The chef’s solution was to split the pork carrés in half, then stuff them with ham and cheese. Cordon bleu was born, and it is still the reason why many foodies flock to Restaurant du Pont in Brig.
Stockalper Palace: Feel the legacy of a Brig dynasty
The Stockalper Palace is Brig’s veritable treasure. Constructed in the 17th century by a private citizen, the building oozes power and wealth. In fact, the eclectic owner of this palace, Kaspar Stockalper vom Thurms, was likely one of Europe’s richest individuals at the time.
Recognizing the importance of the merchant route across the Simplon Pass, Stockalper invested heavily in transportation. From creating a mule path to building storage sheds, Stockalper soon held a monopoly over logistics between Milan and Geneva.
During our guided palace tour, we learn that Stockalper personally owned a number of exclusive trade licenses, including for salt, turpentine, and even snails. And only thanks to our guide’s various keys do we get a glimpse of the palace’s interior spaces.
Behind one of the heavy wooden doors is a courtroom, and behind another a hall for musical performances. Our guide steps up onto the stage and sings a few tunes from the bottom of her heart: “If you grew up in the Upper Valais, you would have performed on this stage at least once with your school choir,” she explains.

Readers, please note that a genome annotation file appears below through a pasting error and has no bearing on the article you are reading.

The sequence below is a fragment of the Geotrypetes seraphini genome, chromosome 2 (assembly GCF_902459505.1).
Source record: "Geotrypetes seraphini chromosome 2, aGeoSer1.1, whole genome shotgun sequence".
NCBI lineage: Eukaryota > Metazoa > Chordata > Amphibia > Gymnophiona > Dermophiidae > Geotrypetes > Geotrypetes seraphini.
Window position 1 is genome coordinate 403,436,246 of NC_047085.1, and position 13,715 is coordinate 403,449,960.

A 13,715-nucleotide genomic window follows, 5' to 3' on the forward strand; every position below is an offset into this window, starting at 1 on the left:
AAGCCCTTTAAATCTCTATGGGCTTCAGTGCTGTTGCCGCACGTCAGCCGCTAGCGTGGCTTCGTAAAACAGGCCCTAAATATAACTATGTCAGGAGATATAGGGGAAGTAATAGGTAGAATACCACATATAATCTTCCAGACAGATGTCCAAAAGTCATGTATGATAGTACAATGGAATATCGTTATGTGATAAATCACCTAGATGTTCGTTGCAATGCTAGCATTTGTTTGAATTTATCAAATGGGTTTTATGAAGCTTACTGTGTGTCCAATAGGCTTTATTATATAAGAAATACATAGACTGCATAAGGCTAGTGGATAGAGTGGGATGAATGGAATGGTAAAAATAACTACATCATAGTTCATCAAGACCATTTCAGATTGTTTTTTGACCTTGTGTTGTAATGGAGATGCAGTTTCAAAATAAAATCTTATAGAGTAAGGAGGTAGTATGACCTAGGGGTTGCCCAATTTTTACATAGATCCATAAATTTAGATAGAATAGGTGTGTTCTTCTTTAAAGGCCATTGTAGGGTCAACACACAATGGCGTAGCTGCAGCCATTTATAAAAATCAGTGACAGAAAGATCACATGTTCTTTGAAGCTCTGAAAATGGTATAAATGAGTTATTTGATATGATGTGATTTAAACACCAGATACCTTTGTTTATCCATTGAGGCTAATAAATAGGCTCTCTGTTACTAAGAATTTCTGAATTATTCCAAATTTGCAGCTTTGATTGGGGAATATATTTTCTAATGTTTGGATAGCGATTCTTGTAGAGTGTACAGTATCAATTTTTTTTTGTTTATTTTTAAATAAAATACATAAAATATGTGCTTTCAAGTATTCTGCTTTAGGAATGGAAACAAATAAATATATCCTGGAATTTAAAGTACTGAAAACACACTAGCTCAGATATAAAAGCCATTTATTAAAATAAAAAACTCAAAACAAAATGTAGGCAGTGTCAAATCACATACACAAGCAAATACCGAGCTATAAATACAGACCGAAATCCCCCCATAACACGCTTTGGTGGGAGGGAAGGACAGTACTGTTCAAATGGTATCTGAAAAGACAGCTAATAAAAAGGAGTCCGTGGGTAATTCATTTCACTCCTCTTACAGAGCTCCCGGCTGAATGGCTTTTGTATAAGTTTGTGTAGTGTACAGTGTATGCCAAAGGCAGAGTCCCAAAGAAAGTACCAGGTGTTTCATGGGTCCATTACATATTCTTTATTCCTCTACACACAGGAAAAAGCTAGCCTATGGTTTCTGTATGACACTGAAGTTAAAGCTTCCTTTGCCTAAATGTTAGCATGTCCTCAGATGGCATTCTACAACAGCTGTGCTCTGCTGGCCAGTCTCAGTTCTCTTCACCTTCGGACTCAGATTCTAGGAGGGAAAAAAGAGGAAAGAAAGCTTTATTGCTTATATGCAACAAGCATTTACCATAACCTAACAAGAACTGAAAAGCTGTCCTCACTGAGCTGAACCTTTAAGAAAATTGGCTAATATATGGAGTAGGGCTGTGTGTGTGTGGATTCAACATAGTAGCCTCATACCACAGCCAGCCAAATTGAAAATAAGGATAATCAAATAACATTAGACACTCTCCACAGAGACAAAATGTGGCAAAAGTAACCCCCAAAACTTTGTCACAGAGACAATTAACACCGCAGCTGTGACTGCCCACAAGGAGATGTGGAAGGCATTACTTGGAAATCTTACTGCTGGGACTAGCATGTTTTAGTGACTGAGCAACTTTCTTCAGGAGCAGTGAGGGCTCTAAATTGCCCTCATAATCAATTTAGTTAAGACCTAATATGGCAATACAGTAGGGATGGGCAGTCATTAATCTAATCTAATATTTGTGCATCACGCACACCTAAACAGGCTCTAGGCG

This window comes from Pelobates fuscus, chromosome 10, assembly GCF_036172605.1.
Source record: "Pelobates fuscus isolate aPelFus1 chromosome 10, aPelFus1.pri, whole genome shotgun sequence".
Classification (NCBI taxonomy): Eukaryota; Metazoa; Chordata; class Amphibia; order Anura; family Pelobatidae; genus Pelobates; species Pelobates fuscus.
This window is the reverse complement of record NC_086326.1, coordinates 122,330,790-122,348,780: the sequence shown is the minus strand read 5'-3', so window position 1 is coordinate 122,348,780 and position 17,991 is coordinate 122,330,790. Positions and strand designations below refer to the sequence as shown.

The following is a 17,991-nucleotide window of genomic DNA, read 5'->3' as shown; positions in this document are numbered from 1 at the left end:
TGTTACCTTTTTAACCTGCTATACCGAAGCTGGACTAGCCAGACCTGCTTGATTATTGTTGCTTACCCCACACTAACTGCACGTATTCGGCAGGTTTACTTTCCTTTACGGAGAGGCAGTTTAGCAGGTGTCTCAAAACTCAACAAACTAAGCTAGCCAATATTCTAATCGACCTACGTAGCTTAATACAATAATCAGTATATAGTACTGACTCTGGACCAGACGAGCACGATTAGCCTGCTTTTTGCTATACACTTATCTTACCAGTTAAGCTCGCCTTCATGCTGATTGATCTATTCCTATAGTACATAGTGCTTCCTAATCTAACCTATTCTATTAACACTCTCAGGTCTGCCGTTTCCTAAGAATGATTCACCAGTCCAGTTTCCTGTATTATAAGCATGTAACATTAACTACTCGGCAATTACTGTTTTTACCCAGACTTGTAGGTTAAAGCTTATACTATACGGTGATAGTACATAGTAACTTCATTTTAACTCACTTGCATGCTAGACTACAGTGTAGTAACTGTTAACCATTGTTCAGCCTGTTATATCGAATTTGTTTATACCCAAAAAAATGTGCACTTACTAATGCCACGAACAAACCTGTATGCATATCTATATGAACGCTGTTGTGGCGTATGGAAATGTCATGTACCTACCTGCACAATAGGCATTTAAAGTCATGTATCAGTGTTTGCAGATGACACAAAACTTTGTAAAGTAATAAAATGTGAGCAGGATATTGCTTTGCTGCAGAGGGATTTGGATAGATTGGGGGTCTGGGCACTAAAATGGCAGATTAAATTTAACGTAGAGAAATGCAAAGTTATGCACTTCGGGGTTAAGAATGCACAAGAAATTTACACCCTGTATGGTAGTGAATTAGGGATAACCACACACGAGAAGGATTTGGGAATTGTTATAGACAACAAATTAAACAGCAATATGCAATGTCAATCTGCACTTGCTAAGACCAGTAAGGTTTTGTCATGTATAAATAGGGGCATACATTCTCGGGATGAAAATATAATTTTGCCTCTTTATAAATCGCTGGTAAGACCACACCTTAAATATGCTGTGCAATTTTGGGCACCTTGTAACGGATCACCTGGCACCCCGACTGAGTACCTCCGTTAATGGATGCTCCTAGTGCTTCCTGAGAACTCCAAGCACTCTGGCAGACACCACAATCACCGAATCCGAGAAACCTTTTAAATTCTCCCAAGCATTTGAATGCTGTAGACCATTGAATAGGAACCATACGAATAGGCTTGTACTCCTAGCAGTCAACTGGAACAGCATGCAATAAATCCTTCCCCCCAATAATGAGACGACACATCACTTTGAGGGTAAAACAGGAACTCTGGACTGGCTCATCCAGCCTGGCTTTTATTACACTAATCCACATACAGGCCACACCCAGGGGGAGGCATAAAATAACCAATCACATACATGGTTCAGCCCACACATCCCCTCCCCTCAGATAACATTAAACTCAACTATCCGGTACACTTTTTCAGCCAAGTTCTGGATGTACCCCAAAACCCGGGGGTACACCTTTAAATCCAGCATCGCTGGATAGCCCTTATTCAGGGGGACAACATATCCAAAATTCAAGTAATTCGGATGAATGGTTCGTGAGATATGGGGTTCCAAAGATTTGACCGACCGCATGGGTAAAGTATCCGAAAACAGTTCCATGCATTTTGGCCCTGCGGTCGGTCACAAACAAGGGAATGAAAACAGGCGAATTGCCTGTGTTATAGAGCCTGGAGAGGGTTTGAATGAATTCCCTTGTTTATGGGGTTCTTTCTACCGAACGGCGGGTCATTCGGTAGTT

Apart from attending a guided tour or relaxing in the lush gardens, the Stockalper Castle Museum is a good way to start your Brig discovery. The castle museum offers an overview of 400 years of history surrounding the strategic merchant route across the Simplon Pass. Admission is free, and the museum is open Tuesdays to Sundays from May through October.
Go on a refreshing roundtrip hike at Rosswald
When in Brig, do yourself a favor and ascend to Rosswald for a memorable hike. It is best to use the postal bus and cable car since the access road is intended for residents only.
For one, this hamlet sits on a sunny plateau with bird’s-eye views of the Rhone Valley. During winter, ski lifts start right at the doorsteps of the lovely chalets. And now during summer, a signpost with lots of yellow markers indicates the various hiking trails.
The 1.5-hour Mountain Water roundtrip hike from the station at Rosswald is easy and utterly rewarding. Follow the blue markers that will lead you to the “Stafel” village with sweeping valley views. From there, you will be returning through a forest that reveals more panoramic views around every bend.
A definitive highlight of this hike is the ancient Suonen irrigation system. These clever channels are built in order to allocate water to the various farmers who are part of the cooperation.